Look at what’s there in your community, and meet people where you find them. Many if not most small towns have a food bank these days – just another thing we can thank the government for – and not all those running these food banks will be communists. In fact, most of them won’t be. They might not even be anti-capitalists. But they are decent people doing good work, and in joining them, you are in no way compromising your anti-capitalist principles; in fact, you are demonstrating why you have them in the first place.
[NOTE ON THE TEXT: Based off the above article and the author’s experience, below is a practical guide to starting a mutual aid phone box, something they did in their local rural community]
Phone box larders, a practical guide
Members of NEAG and other comrades have been setting up mutual aid larders around the north-east of England. Here’s how you can do the same!
YOU WILL NEED:
- A phone box, ideally one with a door still attached, ideally close to shops
- Some food to start off with
- Some shelves
- Some signs explaining what all this is, blu tack/tape
YOU MIGHT NEED:
- A bike lock
- Hand sanitiser
- A whiteboard and marker pens for mutual aid requests
What is this?
A community larder inside a phonebox, that works along the basic principle of ‘take what you need, leave what you can’.
Try and look like you’re supposed to be there. Wear hi-vis if necessary, pick a time when there are fewer passers-by (early morning works). Same principle as ad hacking.
Phone boxes are owned by BT so there’s no need to deal with local authorities. BT were willing to grant permission in early lockdown but are currently much less open to this kind of thing. In unrelated news, it’s often easier to ask for forgiveness than permission. And also to not ask for forgiveness from corporations.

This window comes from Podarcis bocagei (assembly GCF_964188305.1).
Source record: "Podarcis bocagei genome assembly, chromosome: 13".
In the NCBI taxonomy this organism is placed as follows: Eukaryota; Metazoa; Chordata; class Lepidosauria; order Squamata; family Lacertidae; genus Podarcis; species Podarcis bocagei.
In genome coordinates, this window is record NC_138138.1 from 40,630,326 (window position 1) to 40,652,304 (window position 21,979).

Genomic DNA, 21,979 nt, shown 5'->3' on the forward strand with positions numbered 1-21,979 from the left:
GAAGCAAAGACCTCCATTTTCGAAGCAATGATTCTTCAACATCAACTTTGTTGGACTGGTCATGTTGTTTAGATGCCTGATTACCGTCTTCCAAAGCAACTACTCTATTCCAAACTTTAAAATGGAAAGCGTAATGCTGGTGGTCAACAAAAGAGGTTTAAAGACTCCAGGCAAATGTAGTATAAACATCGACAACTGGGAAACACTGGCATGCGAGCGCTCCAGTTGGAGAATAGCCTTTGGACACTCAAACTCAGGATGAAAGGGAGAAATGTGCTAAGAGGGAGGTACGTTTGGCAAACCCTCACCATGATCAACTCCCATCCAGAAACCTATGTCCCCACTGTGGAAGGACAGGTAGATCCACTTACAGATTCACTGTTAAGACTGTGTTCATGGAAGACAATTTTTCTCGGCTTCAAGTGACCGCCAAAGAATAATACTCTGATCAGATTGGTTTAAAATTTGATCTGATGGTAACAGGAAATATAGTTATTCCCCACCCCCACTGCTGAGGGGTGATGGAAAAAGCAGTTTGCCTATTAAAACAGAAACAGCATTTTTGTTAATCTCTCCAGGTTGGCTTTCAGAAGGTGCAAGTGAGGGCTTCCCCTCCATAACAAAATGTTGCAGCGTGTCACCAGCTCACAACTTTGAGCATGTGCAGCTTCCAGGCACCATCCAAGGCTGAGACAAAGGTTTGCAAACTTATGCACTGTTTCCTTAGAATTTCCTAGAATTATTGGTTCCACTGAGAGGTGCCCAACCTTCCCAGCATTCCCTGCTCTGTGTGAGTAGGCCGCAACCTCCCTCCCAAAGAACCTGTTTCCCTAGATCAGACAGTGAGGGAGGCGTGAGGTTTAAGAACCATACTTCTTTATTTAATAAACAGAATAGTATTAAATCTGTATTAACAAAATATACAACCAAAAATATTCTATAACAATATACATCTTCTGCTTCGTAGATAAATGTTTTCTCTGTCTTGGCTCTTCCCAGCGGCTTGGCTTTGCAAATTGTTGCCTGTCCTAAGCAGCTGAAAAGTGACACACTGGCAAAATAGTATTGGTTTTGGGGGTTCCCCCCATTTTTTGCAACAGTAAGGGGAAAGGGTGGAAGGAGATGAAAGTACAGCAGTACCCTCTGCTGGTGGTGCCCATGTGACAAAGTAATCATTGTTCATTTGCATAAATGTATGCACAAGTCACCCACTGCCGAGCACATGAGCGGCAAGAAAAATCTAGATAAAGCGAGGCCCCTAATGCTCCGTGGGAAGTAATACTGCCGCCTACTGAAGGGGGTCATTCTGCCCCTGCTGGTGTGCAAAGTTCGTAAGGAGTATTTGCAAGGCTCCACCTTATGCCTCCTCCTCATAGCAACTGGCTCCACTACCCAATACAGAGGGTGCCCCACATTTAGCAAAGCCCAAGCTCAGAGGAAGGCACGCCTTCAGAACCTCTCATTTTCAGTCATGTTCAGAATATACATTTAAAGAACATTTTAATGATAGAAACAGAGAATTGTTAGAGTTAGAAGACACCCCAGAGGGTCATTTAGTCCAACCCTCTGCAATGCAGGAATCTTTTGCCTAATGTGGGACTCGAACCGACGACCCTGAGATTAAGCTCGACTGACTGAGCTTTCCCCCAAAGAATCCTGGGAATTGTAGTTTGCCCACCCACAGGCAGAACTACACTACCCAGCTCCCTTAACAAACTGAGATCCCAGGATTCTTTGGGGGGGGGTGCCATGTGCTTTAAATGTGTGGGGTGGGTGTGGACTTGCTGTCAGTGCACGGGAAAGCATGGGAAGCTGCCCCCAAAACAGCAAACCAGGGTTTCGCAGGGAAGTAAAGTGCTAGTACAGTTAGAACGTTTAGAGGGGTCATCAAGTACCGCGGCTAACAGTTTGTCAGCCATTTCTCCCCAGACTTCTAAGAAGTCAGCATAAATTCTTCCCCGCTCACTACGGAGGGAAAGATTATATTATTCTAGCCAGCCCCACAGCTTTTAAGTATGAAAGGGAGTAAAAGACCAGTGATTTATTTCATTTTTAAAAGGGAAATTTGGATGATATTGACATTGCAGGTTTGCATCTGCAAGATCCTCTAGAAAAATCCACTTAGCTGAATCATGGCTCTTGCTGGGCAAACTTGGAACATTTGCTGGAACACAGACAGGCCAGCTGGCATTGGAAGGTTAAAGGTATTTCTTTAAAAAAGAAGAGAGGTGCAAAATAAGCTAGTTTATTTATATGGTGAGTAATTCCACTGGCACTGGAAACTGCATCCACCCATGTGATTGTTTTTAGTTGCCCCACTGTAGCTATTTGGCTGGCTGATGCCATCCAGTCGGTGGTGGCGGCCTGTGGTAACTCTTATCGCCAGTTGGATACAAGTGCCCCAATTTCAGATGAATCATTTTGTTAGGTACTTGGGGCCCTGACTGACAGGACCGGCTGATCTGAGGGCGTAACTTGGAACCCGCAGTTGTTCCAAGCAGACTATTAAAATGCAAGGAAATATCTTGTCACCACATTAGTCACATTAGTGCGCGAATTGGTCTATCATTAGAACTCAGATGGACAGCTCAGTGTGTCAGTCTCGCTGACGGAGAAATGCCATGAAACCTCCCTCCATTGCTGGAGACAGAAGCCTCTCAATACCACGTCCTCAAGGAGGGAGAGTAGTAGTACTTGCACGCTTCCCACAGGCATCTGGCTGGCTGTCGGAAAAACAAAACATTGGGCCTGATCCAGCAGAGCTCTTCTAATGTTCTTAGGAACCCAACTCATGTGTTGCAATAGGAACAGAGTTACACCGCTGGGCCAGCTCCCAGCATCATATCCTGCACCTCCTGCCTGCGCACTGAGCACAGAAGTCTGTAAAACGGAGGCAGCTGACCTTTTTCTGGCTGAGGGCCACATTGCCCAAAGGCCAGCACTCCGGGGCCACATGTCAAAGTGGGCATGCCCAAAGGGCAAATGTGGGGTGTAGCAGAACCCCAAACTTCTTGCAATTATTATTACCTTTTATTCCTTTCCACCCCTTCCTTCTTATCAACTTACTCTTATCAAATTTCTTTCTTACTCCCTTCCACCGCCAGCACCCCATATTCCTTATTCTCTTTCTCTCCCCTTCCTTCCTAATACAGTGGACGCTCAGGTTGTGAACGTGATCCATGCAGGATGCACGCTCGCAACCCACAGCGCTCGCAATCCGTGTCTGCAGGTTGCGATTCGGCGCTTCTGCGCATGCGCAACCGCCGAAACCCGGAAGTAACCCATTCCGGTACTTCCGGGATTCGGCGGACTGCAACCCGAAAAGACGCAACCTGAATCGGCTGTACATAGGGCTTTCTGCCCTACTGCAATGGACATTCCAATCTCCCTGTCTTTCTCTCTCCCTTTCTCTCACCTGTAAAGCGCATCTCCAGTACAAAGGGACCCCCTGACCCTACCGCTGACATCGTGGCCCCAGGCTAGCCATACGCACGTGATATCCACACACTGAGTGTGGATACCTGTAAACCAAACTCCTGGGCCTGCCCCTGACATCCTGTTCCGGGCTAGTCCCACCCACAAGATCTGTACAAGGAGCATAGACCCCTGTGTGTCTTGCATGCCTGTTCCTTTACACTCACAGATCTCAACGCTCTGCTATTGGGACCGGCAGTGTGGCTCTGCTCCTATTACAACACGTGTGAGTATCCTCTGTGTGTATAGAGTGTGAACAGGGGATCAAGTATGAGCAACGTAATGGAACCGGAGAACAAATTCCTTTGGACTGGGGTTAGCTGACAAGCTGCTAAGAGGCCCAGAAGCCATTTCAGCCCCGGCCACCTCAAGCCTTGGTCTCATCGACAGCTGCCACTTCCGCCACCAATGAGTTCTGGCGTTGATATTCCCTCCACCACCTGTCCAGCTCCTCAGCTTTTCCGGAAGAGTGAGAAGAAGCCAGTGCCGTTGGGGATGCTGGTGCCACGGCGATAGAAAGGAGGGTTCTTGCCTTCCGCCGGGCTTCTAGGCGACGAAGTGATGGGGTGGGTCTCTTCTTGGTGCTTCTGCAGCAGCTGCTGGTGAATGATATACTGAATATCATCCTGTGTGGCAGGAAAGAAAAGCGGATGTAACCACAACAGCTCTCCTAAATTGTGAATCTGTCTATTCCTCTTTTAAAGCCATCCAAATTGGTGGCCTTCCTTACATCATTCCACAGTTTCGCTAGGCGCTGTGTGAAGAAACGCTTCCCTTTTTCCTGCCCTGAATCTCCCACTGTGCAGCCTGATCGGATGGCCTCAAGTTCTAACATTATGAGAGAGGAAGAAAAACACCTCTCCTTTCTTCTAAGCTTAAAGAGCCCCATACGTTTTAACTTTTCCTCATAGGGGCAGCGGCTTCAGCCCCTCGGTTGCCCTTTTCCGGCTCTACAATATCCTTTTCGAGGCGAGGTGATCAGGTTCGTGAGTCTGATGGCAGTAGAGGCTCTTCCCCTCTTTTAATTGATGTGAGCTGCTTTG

Signs and advertising:
Best to keep signs short and simple, emphasising that the food’s for everyone and that there’s no limit on what people can take.
We contacted the local press as soon as we were set up. This was to make it far harder for the council to shut us down, because then they’d look like the bad guys. We also have a Facebook page and use Twitter sometimes.
It’s often better to keep non-food items on the lower shelves because of rodent risk, keep an eye on any uncovered/open boxes of food and try not to leave overnight. Good idea to label shelves. It can also be good to secure the shelves to the kiosk itself with a bike lock – this can be a major challenge. IKEA have great sized metal shelves that fit in the classic red phone boxes.
Set up a cleaning rota to make sure it stays tidy (provide hand sanitiser, masks, etc.). Wipe down handle/surfaces. Check use-by dates, chuck out anything unsuitable. It’s good to be seen doing maintenance too, it adds to your legitimacy.
If you see cops hanging round the phonebox as you approach to do maintenance…wait till they’ve gone! They’re not going to do anything to help and can only limit you.
Funding and keeping the larder stocked:
We use Open Collective, which lets you upload the receipt and you get reimbursed within a week or two. Everyone (donor or not) can see what you’ve spent the money on and how much money you currently have, although Open Collective do take a small cut.
We also use TooGoodToGo – this is an app for gentrified dumpster diving where you pay a small amount to get supermarket/restaurant surplus.
Where can these beautiful phone boxes be found so far?
Community larders in phone boxes can be found in many places, including Newcastle, Durham
Have any questions or feedback?
You can contact either Northumbria IWW (email@example.com) or North East Anarchist Group (firstname.lastname@example.org), you can also find them on twitter @NorthumbriaIWW and @NEAnarchoGroup)!